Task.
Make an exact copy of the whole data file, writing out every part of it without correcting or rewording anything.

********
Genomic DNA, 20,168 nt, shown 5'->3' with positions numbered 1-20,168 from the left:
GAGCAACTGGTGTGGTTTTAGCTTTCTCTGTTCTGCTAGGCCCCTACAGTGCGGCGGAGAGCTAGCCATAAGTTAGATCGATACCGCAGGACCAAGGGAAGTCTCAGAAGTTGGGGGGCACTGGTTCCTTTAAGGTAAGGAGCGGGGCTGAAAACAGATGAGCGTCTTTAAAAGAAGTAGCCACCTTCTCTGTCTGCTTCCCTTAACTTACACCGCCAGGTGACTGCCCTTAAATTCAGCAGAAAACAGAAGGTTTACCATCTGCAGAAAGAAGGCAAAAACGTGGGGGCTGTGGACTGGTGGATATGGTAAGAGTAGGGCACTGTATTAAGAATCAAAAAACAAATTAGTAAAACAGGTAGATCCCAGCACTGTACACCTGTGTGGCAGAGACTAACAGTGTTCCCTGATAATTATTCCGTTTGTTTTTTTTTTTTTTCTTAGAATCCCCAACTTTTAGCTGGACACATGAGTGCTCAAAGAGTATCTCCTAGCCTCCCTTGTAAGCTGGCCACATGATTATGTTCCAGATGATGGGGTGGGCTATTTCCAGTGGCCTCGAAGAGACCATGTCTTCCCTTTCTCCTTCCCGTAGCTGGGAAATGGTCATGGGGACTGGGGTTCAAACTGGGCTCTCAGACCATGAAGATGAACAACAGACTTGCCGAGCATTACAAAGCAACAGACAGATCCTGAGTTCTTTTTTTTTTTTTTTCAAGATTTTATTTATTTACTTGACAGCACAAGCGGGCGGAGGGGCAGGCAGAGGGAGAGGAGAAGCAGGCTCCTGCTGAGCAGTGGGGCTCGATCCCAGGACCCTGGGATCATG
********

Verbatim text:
Genomic DNA, 20,168 nt, shown 5'->3' with positions numbered 1-20,168 from the left:
GAGCAACTGGTGTGGTTTTAGCTTTCTCTGTTCTGCTAGGCCCCTACAGTGCGGCGGAGAGCTAGCCATAAGTTAGATCGATACCGCAGGACCAAGGGAAGTCTCAGAAGTTGGGGGGCACTGGTTCCTTTAAGGTAAGGAGCGGGGCTGAAAACAGATGAGCGTCTTTAAAAGAAGTAGCCACCTTCTCTGTCTGCTTCCCTTAACTTACACCGCCAGGTGACTGCCCTTAAATTCAGCAGAAAACAGAAGGTTTACCATCTGCAGAAAGAAGGCAAAAACGTGGGGGCTGTGGACTGGTGGATATGGTAAGAGTAGGGCACTGTATTAAGAATCAAAAAACAAATTAGTAAAACAGGTAGATCCCAGCACTGTACACCTGTGTGGCAGAGACTAACAGTGTTCCCTGATAATTATTCCGTTTGTTTTTTTTTTTTTTCTTAGAATCCCCAACTTTTAGCTGGACACATGAGTGCTCAAAGAGTATCTCCTAGCCTCCCTTGTAAGCTGGCCACATGATTATGTTCCAGATGATGGGGTGGGCTATTTCCAGTGGCCTCGAAGAGACCATGTCTTCCCTTTCTCCTTCCCGTAGCTGGGAAATGGTCATGGGGACTGGGGTTCAAACTGGGCTCTCAGACCATGAAGATGAACAACAGACTTGCCGAGCATTACAAAGCAACAGACAGATCCTGAGTTCTTTTTTTTTTTTTTTCAAGATTTTATTTATTTACTTGACAGCACAAGCGGGCGGAGGGGCAGGCAGAGGGAGAGGAGAAGCAGGCTCCTGCTGAGCAGTGGGGCTCGATCCCAGGACCCTGGGATCATG